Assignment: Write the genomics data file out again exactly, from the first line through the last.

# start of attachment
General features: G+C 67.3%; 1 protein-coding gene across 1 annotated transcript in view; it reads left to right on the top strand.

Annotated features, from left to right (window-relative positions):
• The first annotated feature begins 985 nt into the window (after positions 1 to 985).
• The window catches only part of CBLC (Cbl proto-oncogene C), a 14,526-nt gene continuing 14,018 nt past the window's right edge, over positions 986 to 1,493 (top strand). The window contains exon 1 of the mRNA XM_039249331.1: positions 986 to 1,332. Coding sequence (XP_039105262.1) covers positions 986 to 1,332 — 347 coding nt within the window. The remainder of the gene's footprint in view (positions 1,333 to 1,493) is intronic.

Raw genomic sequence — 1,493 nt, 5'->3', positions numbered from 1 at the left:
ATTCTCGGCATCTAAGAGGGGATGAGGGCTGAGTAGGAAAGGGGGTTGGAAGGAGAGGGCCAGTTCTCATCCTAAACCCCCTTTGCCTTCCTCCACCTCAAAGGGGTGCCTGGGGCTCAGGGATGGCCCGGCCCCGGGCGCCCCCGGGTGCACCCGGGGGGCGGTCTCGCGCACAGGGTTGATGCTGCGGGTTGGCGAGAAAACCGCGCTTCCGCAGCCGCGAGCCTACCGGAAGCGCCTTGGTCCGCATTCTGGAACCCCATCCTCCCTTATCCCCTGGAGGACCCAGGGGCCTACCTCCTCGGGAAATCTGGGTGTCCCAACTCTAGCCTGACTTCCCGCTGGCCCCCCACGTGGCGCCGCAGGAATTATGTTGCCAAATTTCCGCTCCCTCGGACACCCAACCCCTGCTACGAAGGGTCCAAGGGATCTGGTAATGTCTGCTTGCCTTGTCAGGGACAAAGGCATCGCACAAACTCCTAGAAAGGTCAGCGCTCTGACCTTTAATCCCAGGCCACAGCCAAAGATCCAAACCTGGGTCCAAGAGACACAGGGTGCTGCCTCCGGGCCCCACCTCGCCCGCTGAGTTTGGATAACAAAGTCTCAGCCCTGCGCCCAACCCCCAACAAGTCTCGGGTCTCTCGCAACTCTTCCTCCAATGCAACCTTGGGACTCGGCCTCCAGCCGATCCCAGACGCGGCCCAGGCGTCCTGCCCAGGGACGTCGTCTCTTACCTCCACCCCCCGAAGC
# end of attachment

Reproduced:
General features: G+C 67.3%; 1 protein-coding gene across 1 annotated transcript in view; it reads left to right on the top strand.

Annotated features, from left to right (window-relative positions):
• The first annotated feature begins 985 nt into the window (after positions 1 to 985).
• The window catches only part of CBLC (Cbl proto-oncogene C), a 14,526-nt gene continuing 14,018 nt past the window's right edge, over positions 986 to 1,493 (top strand). The window contains exon 1 of the mRNA XM_039249331.1: positions 986 to 1,332. Coding sequence (XP_039105262.1) covers positions 986 to 1,332 — 347 coding nt within the window. The remainder of the gene's footprint in view (positions 1,333 to 1,493) is intronic.

Raw genomic sequence — 1,493 nt, 5'->3', positions numbered from 1 at the left:
ATTCTCGGCATCTAAGAGGGGATGAGGGCTGAGTAGGAAAGGGGGTTGGAAGGAGAGGGCCAGTTCTCATCCTAAACCCCCTTTGCCTTCCTCCACCTCAAAGGGGTGCCTGGGGCTCAGGGATGGCCCGGCCCCGGGCGCCCCCGGGTGCACCCGGGGGGCGGTCTCGCGCACAGGGTTGATGCTGCGGGTTGGCGAGAAAACCGCGCTTCCGCAGCCGCGAGCCTACCGGAAGCGCCTTGGTCCGCATTCTGGAACCCCATCCTCCCTTATCCCCTGGAGGACCCAGGGGCCTACCTCCTCGGGAAATCTGGGTGTCCCAACTCTAGCCTGACTTCCCGCTGGCCCCCCACGTGGCGCCGCAGGAATTATGTTGCCAAATTTCCGCTCCCTCGGACACCCAACCCCTGCTACGAAGGGTCCAAGGGATCTGGTAATGTCTGCTTGCCTTGTCAGGGACAAAGGCATCGCACAAACTCCTAGAAAGGTCAGCGCTCTGACCTTTAATCCCAGGCCACAGCCAAAGATCCAAACCTGGGTCCAAGAGACACAGGGTGCTGCCTCCGGGCCCCACCTCGCCCGCTGAGTTTGGATAACAAAGTCTCAGCCCTGCGCCCAACCCCCAACAAGTCTCGGGTCTCTCGCAACTCTTCCTCCAATGCAACCTTGGGACTCGGCCTCCAGCCGATCCCAGACGCGGCCCAGGCGTCCTGCCCAGGGACGTCGTCTCTTACCTCCACCCCCCGAAGC